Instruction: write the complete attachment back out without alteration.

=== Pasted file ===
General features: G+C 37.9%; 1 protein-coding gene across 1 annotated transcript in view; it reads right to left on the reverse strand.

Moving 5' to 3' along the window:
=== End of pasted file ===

General features: G+C 37.9%; 1 protein-coding gene across 1 annotated transcript in view; it reads right to left on the reverse strand.

Moving 5' to 3' along the window: